In one prominent case that made headlines a few years ago, for example, Wells Fargo bank was unable to stop payment on a stopped check because it had been received for processing before the customer put in the stop order.
While such instances are rare, it’s important that you know what to do if you find yourself dealing with one.
If you haven’t done so already, the very first thing you need to do if a lost check is cashed is to file a police report.
The fraudulent check constitutes identity theft, and it’s important to start the paper trail now so that you won’t be liable later on.
Next, you should immediately report the forged check to your bank.
Most banks have internal systems for dealing with forged checks, and a comparison of your signature to the one on the forgery should be enough to convince the bank that a crime has been committed.
More often than not, this will lead to the bank refunding your account.
While a lawyer may be necessary if things don’t go smoothly, you can usually begin this process without retaining an attorney.
Using Alternative Payment Methods to Avoid the Hassle
As you can see, losing your checkbook is a much bigger deal than most people imagine it to be.
To head off the sheer inconvenience of dealing with a lost checkbook, it may be a good idea to pay for goods and services with a credit or debit card.
Although these cards can certainly still get lost or stolen, they are much easier to cancel out than a checkbook, meaning that you’ll be able to regain control of your financial life without filing complex stop orders or having to set up entirely new bank accounts.
How To Pick A Good Credit Card
The first step is to figure out what your financial goals are by having a credit card. If you want to pay off debt faster, a 0% interest balance transfer card, like the one offered by Discover-It may be a good fit.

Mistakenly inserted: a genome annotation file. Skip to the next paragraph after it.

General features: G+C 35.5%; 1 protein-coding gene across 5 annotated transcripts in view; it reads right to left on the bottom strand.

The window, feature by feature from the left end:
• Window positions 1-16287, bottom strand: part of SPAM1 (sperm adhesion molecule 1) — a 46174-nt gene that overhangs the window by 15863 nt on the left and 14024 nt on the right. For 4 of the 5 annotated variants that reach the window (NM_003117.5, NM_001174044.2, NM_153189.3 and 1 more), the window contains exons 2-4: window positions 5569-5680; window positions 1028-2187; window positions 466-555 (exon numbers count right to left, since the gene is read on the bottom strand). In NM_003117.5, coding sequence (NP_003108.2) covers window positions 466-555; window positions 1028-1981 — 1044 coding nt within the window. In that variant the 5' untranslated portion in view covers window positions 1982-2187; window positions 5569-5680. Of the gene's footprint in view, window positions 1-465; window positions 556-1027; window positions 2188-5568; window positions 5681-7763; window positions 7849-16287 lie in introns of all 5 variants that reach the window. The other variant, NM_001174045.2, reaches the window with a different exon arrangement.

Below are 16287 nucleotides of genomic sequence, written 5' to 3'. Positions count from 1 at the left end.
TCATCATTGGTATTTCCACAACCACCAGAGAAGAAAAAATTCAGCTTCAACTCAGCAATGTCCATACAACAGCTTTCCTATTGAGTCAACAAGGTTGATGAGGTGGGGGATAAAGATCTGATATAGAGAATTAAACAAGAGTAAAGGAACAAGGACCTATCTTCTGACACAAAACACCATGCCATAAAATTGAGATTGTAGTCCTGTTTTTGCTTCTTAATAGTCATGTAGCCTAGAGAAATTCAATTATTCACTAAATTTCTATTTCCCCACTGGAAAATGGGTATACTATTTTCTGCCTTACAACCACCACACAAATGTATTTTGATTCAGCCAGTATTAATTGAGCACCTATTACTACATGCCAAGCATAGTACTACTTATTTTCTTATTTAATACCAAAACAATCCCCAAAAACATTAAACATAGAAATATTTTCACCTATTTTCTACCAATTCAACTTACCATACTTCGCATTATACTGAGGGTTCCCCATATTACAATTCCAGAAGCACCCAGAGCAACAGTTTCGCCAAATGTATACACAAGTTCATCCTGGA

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If you have a high interest balance elsewhere, the Discover It® – 18 Month Balance Transfer Offer gives you a year and a half zero-interest timeline.
On the other hand, if you don’t already have high-interest credit card debt, but instead are looking to buy a high-ticket item and want a long time runway to make zero-interest payments then the Discover It ® – Cashback Match™ is best.
Got $0 Debt? Which Credit Card Is Best?
One of the best ways to pick a credit card if you’re not in debt is to spot your spending patterns and pick a credit card that rewards you most.
Once you’ve identified where the bulk of your monthly spend is going, you can pick a credit card that rewards you most in those categories.
Chase Sapphire Reserve, for example, is among the best credit cards for dining and travel. However it comes with a high annual fee.
If you want to avoid an annual charge, ABOC Platinum Rewards may be a better fit. It also has generous rewards on restaurants, gasoline purchases, travel, and groceries.